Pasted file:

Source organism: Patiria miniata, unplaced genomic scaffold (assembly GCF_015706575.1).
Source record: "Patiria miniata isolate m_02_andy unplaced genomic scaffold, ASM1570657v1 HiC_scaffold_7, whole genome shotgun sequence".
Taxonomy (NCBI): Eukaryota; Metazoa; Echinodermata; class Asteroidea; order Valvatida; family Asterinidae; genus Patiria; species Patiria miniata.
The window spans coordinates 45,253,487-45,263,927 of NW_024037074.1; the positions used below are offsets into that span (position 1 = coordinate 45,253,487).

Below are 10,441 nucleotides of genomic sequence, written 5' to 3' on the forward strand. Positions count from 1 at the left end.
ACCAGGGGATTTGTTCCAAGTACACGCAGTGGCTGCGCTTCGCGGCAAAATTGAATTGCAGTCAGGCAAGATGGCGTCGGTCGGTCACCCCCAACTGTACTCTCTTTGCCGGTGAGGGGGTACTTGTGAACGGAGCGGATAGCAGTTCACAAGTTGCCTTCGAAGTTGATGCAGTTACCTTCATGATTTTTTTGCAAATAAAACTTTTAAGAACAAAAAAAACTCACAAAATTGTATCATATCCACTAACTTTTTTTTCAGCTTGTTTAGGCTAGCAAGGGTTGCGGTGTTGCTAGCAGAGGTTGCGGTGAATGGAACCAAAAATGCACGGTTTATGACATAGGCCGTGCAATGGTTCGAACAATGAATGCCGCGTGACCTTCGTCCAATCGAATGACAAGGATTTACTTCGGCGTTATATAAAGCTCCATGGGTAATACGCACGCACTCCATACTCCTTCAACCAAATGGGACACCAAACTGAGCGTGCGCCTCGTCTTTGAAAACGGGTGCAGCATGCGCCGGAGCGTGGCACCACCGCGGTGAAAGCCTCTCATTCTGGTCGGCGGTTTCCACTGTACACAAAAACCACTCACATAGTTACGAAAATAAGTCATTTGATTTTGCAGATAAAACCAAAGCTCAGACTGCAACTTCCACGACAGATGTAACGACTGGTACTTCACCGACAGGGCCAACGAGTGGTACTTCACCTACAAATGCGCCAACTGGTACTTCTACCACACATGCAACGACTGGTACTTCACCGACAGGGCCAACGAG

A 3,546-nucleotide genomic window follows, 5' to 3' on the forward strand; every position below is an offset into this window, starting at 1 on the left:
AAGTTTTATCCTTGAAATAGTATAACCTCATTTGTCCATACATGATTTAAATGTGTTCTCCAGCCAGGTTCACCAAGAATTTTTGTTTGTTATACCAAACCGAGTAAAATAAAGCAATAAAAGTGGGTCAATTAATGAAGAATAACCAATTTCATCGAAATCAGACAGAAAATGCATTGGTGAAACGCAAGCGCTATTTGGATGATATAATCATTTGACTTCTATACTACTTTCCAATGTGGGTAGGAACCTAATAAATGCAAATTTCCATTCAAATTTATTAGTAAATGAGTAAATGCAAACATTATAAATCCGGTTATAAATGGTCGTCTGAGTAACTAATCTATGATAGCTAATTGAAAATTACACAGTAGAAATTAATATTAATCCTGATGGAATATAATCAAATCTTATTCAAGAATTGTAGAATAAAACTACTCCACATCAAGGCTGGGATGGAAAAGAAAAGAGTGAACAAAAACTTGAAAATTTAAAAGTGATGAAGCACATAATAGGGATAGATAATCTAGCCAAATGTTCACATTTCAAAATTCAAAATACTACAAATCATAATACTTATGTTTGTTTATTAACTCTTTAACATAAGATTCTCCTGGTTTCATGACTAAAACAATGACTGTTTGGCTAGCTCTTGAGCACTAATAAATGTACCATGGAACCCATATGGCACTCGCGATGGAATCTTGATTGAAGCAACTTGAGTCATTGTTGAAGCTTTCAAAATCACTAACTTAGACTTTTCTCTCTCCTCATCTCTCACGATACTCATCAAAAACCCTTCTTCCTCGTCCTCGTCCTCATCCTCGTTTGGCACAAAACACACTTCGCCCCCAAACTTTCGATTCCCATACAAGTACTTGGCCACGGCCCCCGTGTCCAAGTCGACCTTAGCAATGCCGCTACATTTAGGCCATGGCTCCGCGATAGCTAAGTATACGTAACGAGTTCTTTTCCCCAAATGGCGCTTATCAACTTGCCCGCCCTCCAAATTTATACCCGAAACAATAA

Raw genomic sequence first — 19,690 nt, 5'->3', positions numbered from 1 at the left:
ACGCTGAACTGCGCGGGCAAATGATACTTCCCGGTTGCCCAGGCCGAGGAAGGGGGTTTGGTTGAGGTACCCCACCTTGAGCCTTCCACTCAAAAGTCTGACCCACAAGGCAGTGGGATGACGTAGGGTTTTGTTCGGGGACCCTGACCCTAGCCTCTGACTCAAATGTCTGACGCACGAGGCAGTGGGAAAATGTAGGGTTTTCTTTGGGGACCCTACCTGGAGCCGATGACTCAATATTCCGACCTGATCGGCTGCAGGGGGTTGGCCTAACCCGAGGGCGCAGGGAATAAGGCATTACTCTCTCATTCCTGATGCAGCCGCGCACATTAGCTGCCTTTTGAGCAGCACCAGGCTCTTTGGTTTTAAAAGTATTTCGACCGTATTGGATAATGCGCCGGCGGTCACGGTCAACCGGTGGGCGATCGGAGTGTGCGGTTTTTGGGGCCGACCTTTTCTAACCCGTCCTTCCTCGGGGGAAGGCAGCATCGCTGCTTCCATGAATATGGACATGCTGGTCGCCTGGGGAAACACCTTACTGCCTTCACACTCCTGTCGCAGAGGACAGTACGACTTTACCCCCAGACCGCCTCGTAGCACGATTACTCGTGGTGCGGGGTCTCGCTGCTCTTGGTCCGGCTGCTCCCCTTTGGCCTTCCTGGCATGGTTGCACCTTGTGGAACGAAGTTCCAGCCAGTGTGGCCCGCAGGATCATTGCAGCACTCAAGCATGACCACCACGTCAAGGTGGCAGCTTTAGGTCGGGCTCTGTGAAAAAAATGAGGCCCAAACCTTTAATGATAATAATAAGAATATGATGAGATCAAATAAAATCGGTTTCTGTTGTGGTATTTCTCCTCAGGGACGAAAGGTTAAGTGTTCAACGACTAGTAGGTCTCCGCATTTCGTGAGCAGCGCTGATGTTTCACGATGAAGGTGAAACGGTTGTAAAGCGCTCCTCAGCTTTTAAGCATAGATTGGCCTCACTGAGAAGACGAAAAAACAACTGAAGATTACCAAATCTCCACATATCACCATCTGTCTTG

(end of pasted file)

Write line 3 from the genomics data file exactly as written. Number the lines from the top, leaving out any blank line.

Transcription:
Taxonomy (NCBI): Eukaryota; Metazoa; Echinodermata; class Asteroidea; order Valvatida; family Asterinidae; genus Patiria; species Patiria miniata.